How Much Does In Vitro Fertilization Cost?

How Much Does In Vitro Fertilization Cost?

Infertility is a painful reality for many couples. Desiring children and not being able to conceive them naturally can be extremely stressful and upsetting, but the field of medical technology has made it possible for these couples to still have hope of conceiving and carrying a baby. The first baby to be conceived through in vitro fertilization was born in England in 1978, and since the procedure was introduced to the United States in 198, artificial means of establishing pregnancy has resulted in over 200,000 births. Though only a small percentage of couples struggling with infertility choose to resort to in vitro fertilization, the question “how much does in vitro fertilization cost?” can be the first step in achieving the dream of parenthood.

In Vitro Fertilization vs Artificial Insemination

In vitro fertilization, also known as IVF, is not the only procedure infertile couples use to attempt conception. Another method, referred to as artificial insemination, is a more common procedure, but one that is not appropriate for as many situations as is IVF.

Artificial insemination is essential helping the natural version of conception along by introducing sperm directly into the uterus so that it can fertilize an egg. This is a much more straightforward method of medical conception of conception than IVF, which involves creating an embryo outside of the human body before introducing it into the uterus.

What Does it Help?

There are many factors that may contribute to the infertility of a couple. These include low sperm count, problems with ovulation, endometriosis, antibodies, and other, unexplained reasons. Though it is considered a last resort option for couples who have tried other means of infertility treatments, IVF is able to help with all of these issues.

Before you decide that IVF is right for you, there are some considerations to keep in mind:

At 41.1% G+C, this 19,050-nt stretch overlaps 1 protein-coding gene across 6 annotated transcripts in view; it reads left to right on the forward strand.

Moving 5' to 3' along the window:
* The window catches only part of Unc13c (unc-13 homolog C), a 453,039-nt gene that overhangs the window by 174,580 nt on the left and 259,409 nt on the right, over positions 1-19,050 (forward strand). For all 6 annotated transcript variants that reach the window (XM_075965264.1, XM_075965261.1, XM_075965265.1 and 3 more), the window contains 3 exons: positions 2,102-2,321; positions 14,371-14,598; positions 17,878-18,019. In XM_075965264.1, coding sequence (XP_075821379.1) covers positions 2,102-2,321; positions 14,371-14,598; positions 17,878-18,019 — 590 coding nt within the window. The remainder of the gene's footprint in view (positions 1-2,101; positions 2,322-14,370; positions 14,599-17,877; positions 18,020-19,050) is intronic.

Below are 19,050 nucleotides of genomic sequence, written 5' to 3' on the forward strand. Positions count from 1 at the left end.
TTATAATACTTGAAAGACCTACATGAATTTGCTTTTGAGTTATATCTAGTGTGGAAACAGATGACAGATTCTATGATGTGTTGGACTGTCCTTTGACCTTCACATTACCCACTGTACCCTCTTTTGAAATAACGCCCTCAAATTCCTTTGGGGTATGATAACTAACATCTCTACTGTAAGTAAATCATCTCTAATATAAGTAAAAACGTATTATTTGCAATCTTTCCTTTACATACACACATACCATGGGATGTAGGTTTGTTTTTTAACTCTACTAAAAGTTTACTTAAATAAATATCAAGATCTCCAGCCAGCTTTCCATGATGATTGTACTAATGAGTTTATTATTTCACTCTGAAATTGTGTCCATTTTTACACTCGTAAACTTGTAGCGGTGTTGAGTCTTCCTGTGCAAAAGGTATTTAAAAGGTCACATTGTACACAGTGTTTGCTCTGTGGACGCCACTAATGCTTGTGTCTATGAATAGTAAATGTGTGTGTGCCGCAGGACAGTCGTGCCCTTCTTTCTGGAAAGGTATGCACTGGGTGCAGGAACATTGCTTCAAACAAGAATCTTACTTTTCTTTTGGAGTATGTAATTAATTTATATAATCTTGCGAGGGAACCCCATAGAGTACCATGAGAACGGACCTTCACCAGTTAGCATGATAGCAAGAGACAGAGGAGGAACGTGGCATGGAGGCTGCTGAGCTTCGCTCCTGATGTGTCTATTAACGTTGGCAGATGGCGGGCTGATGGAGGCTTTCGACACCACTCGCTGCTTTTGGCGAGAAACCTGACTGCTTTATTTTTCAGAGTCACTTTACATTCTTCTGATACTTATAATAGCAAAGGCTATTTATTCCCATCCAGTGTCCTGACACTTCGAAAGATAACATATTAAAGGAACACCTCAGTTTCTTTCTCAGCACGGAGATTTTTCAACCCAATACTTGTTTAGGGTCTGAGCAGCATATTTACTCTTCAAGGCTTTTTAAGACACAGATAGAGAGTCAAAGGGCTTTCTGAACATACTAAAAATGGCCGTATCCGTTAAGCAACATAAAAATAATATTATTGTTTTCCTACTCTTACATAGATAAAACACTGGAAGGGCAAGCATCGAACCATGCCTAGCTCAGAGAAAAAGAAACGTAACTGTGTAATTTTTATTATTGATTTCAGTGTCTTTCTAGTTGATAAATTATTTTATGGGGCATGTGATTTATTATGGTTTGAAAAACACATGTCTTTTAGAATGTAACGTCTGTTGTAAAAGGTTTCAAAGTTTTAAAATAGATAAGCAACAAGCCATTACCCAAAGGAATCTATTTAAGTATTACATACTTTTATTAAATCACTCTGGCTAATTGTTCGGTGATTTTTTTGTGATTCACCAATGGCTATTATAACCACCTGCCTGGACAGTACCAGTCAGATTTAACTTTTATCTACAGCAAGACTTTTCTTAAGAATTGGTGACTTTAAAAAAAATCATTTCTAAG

• The early processes of IVF can result in multiple embryos. Most likely all of these will not survive.
  • If you find out the success rate of the doctor that will be performing the IVF, you must understand that those successes might have been in couples that were not dealing with the same infertility issues as you.
  • IVF has a high rate of miscarriage.
  • Women who do successfully carry pregnancies after IVF are likely to deliver multiples.
  • The IVF process is long and rigorous, and can put a toll on your body without guarantee of success.

Even with the risks, many couples feel that the prospect of having a child is worth the IVF process.

How is it Done?

IVF is a multistage process. It begins with hormone injections. These daily shots will encourage your ovaries to produce many eggs rather than just one. When the eggs are at the proper stage, an injection will ripen them so that they can be retrieved. The timing at this point is incredibly delicate because eggs that are retrieved outside of the slim optimum window will be unusable. In order for the eggs to be retrieved you will likely be given pain medication, and can choose to be sedated or put fully under general anesthesia.

This procedure takes approximately half an hour, though it could take longer depending on your body and the number of eggs your ovaries have produced. The eggs will be retrieved using a long hollow needle. If you are using your partner’s sperm it will be donated the same day so that it can be introduced to the newly-retrieved eggs immediately after the procedure.

In most cases this introduction is all that is needed to cause fertilization, but in some special cases an individual sperm must be inserted into an egg using a needle in order for an embryo to develop. Several days after the fertilization, the doctor will determine if any healthy embryos have developed. If so, you will return to the clinic where the embryos will be deposited directly into your uterus. After several hours of bed rest you will be released.

If everything seems to be going well you will take a pregnancy test about two weeks later.  In approximately 26% of all cycles that are performed the woman will give birth to a live baby.

How Much Does In Vitro Fertilization Cost?

Several states have recently approved laws that require insurance companies to cover at least a portion of the costs of IVF and other treatments for infertility, but a large number of couples wishing to undergo the process will be faced with the total costs on their own. One cycle of IVF costs approximately $12,500, including medications and doctor fees. Some women are fortunate enough to become pregnant and deliver a healthy child after only one cycle, but many must go through several. Having embryos that aren’t used during an initial cycle frozen can reduce the cost of future cycles that may be needed.

If you have been pondering “how much does in vitro fertilization cost?” you have probably dealt with fertility issues for a long time. This procedure, though expensive and risky, can be just the thing you need to reach your goal of motherhood.

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